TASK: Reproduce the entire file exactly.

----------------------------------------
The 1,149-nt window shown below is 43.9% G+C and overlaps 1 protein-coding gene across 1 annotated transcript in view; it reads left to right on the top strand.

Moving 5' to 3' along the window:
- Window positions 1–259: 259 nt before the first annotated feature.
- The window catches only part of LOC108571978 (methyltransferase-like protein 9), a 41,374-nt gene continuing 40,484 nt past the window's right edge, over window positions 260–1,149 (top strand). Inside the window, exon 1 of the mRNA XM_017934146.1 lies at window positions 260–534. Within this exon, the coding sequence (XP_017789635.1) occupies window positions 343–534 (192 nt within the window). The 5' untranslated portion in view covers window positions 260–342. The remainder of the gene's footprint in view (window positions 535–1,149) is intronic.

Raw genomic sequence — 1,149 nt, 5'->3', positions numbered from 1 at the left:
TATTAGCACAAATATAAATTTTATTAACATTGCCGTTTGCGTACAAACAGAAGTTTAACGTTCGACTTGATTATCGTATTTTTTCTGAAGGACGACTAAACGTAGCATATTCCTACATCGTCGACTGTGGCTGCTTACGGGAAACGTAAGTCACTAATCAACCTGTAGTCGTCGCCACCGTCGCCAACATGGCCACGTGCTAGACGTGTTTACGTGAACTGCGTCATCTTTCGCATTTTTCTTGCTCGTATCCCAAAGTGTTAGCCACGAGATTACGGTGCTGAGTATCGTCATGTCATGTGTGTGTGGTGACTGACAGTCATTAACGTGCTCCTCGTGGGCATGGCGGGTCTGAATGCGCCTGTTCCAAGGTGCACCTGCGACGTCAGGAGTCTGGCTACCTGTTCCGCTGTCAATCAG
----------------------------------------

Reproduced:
The 1,149-nt window shown below is 43.9% G+C and overlaps 1 protein-coding gene across 1 annotated transcript in view; it reads left to right on the top strand.

Moving 5' to 3' along the window:
- Window positions 1–259: 259 nt before the first annotated feature.
- The window catches only part of LOC108571978 (methyltransferase-like protein 9), a 41,374-nt gene continuing 40,484 nt past the window's right edge, over window positions 260–1,149 (top strand). Inside the window, exon 1 of the mRNA XM_017934146.1 lies at window positions 260–534. Within this exon, the coding sequence (XP_017789635.1) occupies window positions 343–534 (192 nt within the window). The 5' untranslated portion in view covers window positions 260–342. The remainder of the gene's footprint in view (window positions 535–1,149) is intronic.

Raw genomic sequence — 1,149 nt, 5'->3', positions numbered from 1 at the left:
TATTAGCACAAATATAAATTTTATTAACATTGCCGTTTGCGTACAAACAGAAGTTTAACGTTCGACTTGATTATCGTATTTTTTCTGAAGGACGACTAAACGTAGCATATTCCTACATCGTCGACTGTGGCTGCTTACGGGAAACGTAAGTCACTAATCAACCTGTAGTCGTCGCCACCGTCGCCAACATGGCCACGTGCTAGACGTGTTTACGTGAACTGCGTCATCTTTCGCATTTTTCTTGCTCGTATCCCAAAGTGTTAGCCACGAGATTACGGTGCTGAGTATCGTCATGTCATGTGTGTGTGGTGACTGACAGTCATTAACGTGCTCCTCGTGGGCATGGCGGGTCTGAATGCGCCTGTTCCAAGGTGCACCTGCGACGTCAGGAGTCTGGCTACCTGTTCCGCTGTCAATCAG